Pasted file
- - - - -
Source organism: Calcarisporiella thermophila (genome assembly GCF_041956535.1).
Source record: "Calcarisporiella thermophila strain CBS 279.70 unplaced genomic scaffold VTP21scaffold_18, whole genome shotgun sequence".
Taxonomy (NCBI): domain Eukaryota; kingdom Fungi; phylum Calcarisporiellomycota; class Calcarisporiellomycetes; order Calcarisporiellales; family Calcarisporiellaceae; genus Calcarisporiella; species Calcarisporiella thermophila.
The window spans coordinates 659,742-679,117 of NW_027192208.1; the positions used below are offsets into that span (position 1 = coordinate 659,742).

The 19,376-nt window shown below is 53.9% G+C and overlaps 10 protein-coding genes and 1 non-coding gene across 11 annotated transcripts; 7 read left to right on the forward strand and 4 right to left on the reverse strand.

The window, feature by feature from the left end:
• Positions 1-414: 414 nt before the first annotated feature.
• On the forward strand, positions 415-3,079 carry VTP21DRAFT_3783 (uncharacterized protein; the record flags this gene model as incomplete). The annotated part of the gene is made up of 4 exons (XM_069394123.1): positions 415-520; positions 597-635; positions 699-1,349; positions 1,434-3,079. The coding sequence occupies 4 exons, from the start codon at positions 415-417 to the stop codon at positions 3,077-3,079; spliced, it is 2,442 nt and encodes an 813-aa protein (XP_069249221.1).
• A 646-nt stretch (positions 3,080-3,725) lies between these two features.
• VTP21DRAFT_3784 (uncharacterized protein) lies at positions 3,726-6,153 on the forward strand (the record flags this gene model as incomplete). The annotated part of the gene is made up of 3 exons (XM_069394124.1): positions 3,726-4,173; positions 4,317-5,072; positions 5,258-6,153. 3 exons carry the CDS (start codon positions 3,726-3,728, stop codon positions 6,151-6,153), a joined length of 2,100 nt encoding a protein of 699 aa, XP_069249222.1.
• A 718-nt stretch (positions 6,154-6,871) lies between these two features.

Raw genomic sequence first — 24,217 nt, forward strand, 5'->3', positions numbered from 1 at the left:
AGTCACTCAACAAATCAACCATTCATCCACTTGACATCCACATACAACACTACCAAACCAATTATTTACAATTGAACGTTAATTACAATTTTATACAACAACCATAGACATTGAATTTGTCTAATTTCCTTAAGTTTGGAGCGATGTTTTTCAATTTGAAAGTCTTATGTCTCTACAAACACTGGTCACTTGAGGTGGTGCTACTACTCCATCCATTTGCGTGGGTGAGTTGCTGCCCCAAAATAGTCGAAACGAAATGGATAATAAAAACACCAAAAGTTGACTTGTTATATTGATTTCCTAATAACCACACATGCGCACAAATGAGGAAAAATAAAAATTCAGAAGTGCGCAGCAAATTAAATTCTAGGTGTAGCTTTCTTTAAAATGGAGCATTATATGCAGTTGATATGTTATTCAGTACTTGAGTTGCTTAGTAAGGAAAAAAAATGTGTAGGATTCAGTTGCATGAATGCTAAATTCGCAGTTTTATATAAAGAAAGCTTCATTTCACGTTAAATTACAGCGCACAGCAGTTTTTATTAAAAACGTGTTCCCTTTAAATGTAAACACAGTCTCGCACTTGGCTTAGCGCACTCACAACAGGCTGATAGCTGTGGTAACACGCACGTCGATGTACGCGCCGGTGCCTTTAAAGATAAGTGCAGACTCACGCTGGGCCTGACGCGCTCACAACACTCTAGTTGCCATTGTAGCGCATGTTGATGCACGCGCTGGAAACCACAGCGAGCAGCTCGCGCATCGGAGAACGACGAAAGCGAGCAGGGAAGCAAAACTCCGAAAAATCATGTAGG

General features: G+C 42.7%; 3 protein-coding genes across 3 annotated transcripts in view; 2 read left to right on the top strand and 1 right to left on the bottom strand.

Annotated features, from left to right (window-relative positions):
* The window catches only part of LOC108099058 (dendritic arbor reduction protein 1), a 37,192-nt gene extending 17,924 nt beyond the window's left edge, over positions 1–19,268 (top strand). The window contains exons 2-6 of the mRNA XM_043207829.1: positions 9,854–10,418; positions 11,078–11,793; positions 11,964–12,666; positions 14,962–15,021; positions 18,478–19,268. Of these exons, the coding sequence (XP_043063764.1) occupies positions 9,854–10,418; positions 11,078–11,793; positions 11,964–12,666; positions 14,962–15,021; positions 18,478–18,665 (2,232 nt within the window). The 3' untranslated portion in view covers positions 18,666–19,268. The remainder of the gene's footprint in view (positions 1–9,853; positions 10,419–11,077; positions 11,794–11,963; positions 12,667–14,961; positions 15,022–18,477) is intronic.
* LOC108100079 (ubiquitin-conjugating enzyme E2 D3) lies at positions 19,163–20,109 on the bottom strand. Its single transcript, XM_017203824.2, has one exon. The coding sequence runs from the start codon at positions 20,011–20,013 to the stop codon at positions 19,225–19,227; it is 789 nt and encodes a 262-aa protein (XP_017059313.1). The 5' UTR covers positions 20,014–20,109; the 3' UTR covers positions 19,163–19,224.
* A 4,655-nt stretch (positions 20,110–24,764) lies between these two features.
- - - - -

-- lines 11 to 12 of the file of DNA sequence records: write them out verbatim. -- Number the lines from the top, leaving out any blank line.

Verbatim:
• A 718-nt stretch (positions 6,154-6,871) lies between these two features.

Raw genomic sequence first — 24,217 nt, forward strand, 5'->3', positions numbered from 1 at the left: